Just joking. I personally think that long-term evolution of desktop OSs requires completely getting rid of the UNIX legacy and making something which is really optimized for the job from the ground up. But that's a somewhat extreme approach that won't give serious results until many years. If it does give results.

In meantime, I might get tempted by switching from Linux to another development platform like Haiku or Syllabe, if they provide the right tools and that innovative bit which makes the system funnier and a pleasure to work with ;)

Keep up the good work !

Edited 2010-06-09 20:07 UTC

Reply Parent Score: 2

RE[7]: Cool, I guess...
by Kaj-de-Vos on Wed 9th Jun 2010 23:25 in reply to "RE[6]: Cool, I guess..."
Kaj-de-Vos Member since:
2010-06-09

Again, I perfectly understand. People like to get attention, but when you're a small team, you have to make a choice before talking and actually working on stuff. It's a complicated trade-off. Writing random posts about personal ramblings to let people know that you're still alive may help, it's a strategy which I've often seen applied and try to apply myself.

Yes. There are two considerations for us here. One is that we've already been babbling every day for more than half a decade in our groupware system. That's among the contributors, people who make an effort for us. Other people have always bluntly refused to take part in this. I know it's a darknet, and there's a big difference between the internal and external views of the project, but we're not going to compromise the efficiency of our internal work communication for people who only want to lurk and refuse to make an effort.

The other consideration follows from this. It's much less efficient for us to publish to public places such as the web, so we need to optimise that to make it acceptable. For this, I develop my CMS as a strategic solution. Such a thing takes time, so it's another part of our development plan. Our web sites have been running on it for a few years now. It supports translated web sites and the translators can post their own articles, but it's not comfortable enough yet that they use that opportunity a lot. A year ago we added comprehensive RSS feeds, so together with all the SourceForge and Ohloh output the lurkers are already catered to quite well. We will continue to extend this. We're working on making the content of our groupware system available on the web (the web sites themselves are managed in it, but there's also chat, a calendar and check lists). This will be running on Syllable Server, so everything will come together there.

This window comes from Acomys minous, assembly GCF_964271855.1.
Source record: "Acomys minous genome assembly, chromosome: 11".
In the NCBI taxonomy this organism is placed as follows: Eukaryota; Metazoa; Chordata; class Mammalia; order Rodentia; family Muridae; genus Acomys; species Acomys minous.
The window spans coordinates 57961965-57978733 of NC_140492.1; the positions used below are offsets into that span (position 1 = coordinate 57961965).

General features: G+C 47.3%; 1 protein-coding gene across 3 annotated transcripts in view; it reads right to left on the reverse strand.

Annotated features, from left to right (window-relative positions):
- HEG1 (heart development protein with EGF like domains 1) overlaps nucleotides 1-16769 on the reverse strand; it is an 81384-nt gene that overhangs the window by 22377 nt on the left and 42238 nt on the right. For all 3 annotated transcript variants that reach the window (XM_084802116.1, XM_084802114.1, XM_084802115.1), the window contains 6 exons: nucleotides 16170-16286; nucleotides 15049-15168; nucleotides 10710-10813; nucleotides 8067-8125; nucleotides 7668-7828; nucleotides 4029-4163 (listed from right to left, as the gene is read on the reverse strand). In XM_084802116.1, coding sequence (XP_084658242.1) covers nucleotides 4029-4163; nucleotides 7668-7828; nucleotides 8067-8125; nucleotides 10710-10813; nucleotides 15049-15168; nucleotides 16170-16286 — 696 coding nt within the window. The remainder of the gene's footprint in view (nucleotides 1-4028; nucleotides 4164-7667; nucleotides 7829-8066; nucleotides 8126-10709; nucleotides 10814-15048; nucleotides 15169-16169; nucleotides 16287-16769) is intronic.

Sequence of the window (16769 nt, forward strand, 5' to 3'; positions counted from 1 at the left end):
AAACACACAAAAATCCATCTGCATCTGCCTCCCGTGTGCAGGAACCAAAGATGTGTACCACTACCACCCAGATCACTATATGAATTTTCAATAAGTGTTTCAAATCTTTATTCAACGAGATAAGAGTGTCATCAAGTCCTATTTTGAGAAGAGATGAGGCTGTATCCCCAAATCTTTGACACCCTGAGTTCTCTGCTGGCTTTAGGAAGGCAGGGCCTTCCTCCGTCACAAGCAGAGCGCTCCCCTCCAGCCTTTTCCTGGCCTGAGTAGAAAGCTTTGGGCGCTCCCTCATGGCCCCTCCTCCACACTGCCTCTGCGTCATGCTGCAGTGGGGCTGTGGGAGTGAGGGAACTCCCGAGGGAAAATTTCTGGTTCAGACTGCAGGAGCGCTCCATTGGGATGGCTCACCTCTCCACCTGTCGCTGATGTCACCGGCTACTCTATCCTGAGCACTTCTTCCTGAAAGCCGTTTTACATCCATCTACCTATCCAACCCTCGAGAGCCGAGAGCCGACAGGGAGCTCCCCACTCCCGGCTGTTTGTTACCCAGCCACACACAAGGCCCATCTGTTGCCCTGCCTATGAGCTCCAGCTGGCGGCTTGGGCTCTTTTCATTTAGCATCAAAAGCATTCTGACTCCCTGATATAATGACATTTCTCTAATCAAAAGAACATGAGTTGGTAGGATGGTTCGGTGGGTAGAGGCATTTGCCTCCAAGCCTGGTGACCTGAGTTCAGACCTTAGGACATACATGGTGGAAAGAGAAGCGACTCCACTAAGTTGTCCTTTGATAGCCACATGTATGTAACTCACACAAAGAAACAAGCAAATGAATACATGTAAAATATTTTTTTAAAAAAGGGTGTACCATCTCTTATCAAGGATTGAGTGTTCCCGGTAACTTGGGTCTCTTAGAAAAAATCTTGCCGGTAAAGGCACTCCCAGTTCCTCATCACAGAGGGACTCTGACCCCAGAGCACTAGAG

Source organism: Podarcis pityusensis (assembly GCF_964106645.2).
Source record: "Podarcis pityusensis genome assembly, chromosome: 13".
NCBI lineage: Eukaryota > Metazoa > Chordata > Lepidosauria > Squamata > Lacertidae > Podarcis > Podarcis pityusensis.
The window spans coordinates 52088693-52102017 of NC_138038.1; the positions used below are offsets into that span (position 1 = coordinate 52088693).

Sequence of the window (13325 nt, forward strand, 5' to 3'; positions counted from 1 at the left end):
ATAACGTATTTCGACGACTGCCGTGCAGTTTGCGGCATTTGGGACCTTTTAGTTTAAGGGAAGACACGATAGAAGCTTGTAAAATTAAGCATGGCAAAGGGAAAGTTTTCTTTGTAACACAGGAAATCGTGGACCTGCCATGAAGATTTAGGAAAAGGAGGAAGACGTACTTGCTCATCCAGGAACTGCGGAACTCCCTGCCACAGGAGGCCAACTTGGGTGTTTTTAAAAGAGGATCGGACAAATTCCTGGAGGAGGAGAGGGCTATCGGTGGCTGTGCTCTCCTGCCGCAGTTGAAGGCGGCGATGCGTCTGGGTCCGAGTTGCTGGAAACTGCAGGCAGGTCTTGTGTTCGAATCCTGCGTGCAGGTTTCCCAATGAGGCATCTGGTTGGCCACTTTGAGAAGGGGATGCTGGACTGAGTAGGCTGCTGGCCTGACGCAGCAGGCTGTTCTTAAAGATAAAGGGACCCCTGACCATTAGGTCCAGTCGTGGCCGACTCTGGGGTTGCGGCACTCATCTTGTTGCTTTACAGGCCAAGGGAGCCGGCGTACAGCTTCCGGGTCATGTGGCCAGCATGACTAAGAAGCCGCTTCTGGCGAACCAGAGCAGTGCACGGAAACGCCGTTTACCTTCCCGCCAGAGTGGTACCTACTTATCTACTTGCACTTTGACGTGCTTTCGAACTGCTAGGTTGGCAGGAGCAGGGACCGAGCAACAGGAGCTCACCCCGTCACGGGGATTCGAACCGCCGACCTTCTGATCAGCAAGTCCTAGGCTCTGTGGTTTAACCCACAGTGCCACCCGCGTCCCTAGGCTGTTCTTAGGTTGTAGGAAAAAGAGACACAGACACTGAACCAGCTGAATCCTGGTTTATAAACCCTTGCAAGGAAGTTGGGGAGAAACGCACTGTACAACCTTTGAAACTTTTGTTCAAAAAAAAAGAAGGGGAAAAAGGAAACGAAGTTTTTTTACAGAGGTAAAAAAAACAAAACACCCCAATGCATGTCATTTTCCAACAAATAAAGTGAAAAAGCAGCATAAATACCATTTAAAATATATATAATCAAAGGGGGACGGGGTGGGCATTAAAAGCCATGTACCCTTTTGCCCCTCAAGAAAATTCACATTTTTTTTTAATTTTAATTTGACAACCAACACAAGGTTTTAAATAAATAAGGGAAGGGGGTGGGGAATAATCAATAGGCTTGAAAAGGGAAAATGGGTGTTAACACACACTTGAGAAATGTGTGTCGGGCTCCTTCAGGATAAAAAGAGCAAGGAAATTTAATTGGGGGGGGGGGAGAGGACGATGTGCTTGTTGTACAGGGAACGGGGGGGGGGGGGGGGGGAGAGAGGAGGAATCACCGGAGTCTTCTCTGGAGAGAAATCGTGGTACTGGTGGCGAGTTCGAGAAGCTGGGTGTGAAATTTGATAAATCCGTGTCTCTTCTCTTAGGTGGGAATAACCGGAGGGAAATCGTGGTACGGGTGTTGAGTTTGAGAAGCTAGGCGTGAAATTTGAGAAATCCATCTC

"The current release is the next step in our strategic plan. I can tell you that it has allowed us to ditch all other Linux distros from our systems in the past few months, including our desktops, laptops and servers. The result is not yet suitable for publication, so we use it internally, but it is a major step towards eating our own dog food.


Well, could you give, say, some SVN access ? ;)
"
Yes and no. We don't do Subversion. We are still on CVS because there are many considerations for us in choosing an alternative. However, what I'm talking about is simply in our CVS just like Syllable Desktop and Syllable Server.

Just joking. I personally think that long-term evolution of desktop OSs requires completely getting rid of the UNIX legacy and making something which is really optimized for the job from the ground up. But that's a somewhat extreme approach that won't give serious results until many years. If it does give results.

Our fundamental approach to this is REBOL.

In meantime, I might get tempted by switching from Linux to another development platform like Haiku or Syllabe, if they provide the right tools and that innovative bit which makes the system funnier and a pleasure to work with ;)

Keep up the good work !

Thanks!

Reply Parent Score: 1

RE[8]: Cool, I guess...
by Neolander on Thu 10th Jun 2010 08:16 in reply to "RE[7]: Cool, I guess..."
Neolander Member since:
2010-03-08